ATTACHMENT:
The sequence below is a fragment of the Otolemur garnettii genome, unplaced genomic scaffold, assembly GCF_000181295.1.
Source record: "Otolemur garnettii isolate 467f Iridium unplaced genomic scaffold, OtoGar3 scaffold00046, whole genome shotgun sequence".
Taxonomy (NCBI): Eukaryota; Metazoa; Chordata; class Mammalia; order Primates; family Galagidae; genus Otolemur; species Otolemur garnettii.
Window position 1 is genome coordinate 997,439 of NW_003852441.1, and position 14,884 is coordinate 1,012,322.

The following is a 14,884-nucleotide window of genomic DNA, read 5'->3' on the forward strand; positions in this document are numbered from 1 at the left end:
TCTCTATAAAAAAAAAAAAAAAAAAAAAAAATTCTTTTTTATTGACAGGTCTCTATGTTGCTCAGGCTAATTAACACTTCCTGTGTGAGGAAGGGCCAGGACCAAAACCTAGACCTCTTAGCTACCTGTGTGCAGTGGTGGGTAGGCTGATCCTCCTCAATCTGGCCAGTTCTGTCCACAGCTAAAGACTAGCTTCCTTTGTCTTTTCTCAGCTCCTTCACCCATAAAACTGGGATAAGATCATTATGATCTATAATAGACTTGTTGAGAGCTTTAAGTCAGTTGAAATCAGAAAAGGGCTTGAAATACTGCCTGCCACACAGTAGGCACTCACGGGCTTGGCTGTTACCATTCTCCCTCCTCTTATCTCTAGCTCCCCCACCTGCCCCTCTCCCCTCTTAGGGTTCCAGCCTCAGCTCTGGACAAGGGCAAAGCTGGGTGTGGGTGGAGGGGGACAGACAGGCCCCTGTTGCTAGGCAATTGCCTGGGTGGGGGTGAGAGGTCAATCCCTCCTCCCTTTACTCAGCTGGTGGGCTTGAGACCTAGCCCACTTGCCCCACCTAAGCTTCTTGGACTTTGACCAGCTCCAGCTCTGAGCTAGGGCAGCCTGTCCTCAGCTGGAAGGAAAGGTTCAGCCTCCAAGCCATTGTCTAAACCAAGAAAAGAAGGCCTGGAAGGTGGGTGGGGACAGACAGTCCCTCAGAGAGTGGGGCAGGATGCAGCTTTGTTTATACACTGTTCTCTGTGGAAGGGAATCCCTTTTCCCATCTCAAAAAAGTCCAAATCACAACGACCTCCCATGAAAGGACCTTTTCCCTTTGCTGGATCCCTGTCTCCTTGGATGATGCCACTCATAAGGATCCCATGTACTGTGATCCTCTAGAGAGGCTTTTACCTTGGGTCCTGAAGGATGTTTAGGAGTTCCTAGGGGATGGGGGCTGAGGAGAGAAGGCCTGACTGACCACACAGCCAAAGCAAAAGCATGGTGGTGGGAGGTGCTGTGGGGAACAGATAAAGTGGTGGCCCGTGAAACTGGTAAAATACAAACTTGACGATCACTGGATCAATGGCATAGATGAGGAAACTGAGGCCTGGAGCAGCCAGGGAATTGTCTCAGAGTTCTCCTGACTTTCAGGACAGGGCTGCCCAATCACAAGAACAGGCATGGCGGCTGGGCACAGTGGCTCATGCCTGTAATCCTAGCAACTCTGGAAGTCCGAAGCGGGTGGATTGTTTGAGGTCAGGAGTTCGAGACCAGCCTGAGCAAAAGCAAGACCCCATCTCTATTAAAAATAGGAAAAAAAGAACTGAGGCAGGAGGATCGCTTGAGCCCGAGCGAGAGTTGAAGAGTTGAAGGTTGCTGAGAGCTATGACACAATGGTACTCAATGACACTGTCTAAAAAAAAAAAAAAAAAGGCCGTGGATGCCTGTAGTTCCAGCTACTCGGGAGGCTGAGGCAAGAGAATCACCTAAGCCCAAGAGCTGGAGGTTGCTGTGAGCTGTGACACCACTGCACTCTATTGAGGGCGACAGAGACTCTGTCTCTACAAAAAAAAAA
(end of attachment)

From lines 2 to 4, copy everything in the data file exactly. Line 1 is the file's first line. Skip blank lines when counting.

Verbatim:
Source record: "Otolemur garnettii isolate 467f Iridium unplaced genomic scaffold, OtoGar3 scaffold00046, whole genome shotgun sequence".
Taxonomy (NCBI): Eukaryota; Metazoa; Chordata; class Mammalia; order Primates; family Galagidae; genus Otolemur; species Otolemur garnettii.
Window position 1 is genome coordinate 997,439 of NW_003852441.1, and position 14,884 is coordinate 1,012,322.